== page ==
• Roxana-Mihaela CLAPONEA “Alexandru Ioan Cuza” University of Iasi, Romania
  • Magdalena IORGA “Grigore T. Popa” University of Medicine and Pharmacy Iasi


Emotional intelligence implies the ability to perceive, understand, manage, and express emotions effectively, both in oneself and in others. Burnout is a state of emotional, physical, and mental exhaustion caused by prolonged and excessive stress, particularly related to one's job or work environment. Psychosocial risks at work refer to factors in the work environment that can influence employees' psychological and social well-being. The objective of this study was to investigate the differences between medical and non-medical personnel regarding burnout, emotional intelligence, and perceived psychosocial risks at work in healthcare facilities in Romania. Material and methods: A cross-sectional study was conducted in February-March 2023 on a sample of 500 healthcare specialists, including 217 nurses, 98 physicians, and 55 respondents with other medical specialities (e.g., psychologists, biologists, pharmacists, physiotherapists etc.), along with 130 non-medical personnel from public and private healthcare units in Romania. Data was collected using the Maslach Burnout Inventory (MBI HSS), UNIPSICO Battery, Trait Meta-Mood Scale (TMMS-24), and Eco System. Results: For medical personnel, burnout scores were as follows: emotional exhaustion (M = 19.73 ± 13.68), depersonalization (M = 4.44 ± 4.99), and personal accomplishment (M = 38.67 ± 7.45). Non-medical personnel showed higher values in emotional exhaustion (M = 27.33 ± 14.16), depersonalization (M = 6.59 ± 5.99), but lower scores in personal accomplishment (M = 35.87 ± 7.92). Organizational justice scores were lower for non-medical personnel (M = 21.63 ± 5.61) compared to medical personnel (M = 25.87 ± 5.86). Regarding protective factors against burnout, in terms of emotional intelligence, emotional attention had values of (M = 30.30 ± 5.87) for medical personnel and (M = 31.63 ± 5.05) for non-medical personnel. For emotional clarity, medical personnel scored (M = 31.34 ± 4.96) and non-medical personnel scored (M = 31.93 ± 4.59), while for emotional repair, medical personnel scored (M = 29.97 ± 4.28) and non-medical personnel scored (M = 29.68 ± 4.30). Role conflict showed higher scores for non-medical personnel (M = 9.61 ± 4.34) compared to medical personnel (M = 7.25 ± 4.27). Role clarity scores were higher for medical personnel (M = 16.25 ± 3.61) and lower for non-medical personnel (M = 16.06 ± 3.51). Workload scores were higher for non-medical personnel (M = 24.19 ± 8.02) and lower for medical personnel (M = 21.97 ± 7.90). Conclusions: Medical personnel experiences a higher sense of organizational justice and personal accomplishment compared to the non-medical staff. In the case of the negative dimensions of burnout, higher levels of emotional exhaustion and depersonalization have been recorded among non-medical personnel. Additionally, for emotional attention dimension, higher scores have been registered among the non-medical staff. Regarding other psychosocial risks, role conflict has recorded higher values among administrative personnel, as well as workload.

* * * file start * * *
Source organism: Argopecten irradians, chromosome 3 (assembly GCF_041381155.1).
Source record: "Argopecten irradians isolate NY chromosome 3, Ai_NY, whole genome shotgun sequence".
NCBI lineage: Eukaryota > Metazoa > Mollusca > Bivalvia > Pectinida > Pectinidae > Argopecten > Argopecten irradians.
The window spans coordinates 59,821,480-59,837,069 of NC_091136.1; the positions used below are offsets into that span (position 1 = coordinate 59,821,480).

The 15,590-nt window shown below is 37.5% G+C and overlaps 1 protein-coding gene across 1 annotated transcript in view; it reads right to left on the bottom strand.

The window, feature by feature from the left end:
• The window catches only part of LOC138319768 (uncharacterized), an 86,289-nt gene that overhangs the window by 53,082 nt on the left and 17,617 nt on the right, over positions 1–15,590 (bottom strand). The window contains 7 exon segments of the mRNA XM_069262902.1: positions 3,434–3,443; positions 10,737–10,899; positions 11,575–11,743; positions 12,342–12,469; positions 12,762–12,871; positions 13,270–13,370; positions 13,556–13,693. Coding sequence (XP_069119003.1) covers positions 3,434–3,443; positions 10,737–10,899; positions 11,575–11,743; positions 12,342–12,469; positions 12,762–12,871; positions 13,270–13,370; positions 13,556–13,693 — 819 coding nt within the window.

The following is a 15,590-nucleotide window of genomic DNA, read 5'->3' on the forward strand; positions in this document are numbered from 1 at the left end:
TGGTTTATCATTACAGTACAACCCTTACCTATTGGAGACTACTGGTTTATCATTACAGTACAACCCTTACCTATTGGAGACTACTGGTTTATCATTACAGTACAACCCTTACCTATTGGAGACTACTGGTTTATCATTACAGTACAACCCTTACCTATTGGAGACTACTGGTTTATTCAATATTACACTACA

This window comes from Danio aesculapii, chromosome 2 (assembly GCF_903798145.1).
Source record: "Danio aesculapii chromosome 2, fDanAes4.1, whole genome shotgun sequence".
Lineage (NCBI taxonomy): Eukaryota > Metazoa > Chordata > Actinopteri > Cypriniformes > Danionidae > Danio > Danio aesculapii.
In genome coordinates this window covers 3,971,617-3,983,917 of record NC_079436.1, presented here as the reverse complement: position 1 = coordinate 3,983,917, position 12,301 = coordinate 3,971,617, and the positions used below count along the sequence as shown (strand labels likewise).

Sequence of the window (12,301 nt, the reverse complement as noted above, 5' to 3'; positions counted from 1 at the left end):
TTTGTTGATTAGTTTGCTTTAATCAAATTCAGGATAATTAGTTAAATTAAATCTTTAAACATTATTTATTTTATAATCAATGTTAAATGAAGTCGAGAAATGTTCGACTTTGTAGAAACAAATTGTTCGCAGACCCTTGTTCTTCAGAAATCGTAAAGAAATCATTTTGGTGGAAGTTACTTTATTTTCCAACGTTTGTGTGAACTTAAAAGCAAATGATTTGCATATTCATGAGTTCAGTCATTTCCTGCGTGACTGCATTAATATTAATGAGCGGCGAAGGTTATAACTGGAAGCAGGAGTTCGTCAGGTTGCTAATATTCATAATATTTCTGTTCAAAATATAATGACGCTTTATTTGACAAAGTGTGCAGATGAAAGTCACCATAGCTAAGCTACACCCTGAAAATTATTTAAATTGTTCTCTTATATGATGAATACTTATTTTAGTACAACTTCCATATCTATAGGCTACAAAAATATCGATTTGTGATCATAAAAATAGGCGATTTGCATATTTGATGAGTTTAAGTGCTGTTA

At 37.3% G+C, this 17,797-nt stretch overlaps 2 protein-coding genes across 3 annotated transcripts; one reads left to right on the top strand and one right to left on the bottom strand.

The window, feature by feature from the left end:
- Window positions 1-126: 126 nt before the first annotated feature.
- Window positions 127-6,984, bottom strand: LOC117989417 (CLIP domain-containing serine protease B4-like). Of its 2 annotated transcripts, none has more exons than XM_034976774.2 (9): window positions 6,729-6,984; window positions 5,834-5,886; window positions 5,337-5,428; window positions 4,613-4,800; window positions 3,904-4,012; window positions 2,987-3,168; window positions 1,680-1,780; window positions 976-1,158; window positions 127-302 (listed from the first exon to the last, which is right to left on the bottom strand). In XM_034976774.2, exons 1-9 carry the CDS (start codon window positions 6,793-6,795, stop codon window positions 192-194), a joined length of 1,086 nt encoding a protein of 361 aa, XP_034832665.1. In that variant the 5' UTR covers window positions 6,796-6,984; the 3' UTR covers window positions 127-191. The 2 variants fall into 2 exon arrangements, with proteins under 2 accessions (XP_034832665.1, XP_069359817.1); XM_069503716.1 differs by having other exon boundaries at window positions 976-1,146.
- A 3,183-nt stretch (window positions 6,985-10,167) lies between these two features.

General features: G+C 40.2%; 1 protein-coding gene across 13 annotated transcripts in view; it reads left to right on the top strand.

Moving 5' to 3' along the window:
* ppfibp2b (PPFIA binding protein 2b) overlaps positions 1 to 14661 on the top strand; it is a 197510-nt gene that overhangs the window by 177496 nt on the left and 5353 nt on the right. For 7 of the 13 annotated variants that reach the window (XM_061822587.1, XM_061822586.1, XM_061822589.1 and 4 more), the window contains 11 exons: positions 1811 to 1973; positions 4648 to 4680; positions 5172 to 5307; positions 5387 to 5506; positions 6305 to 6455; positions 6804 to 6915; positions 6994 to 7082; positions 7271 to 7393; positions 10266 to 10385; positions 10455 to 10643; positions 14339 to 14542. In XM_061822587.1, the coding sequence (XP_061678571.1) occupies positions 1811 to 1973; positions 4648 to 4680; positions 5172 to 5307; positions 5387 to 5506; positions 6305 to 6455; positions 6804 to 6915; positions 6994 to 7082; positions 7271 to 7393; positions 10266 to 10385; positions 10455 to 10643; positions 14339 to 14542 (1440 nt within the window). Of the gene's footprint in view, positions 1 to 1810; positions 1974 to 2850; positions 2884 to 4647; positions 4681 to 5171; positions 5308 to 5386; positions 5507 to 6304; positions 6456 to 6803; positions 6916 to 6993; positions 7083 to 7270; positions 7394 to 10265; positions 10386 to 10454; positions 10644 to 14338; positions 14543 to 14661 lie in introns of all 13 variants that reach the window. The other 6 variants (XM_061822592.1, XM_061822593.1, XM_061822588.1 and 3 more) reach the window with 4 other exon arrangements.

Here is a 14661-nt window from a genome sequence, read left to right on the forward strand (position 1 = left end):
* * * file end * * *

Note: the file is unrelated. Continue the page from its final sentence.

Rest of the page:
Author Biographies

Roxana-Mihaela CLAPONEA, “Alexandru Ioan Cuza” University of Iasi, Romania

Faculty of Psychology and Education Sciences

Magdalena IORGA, “Grigore T. Popa” University of Medicine and Pharmacy Iasi

Faculty of Medicine


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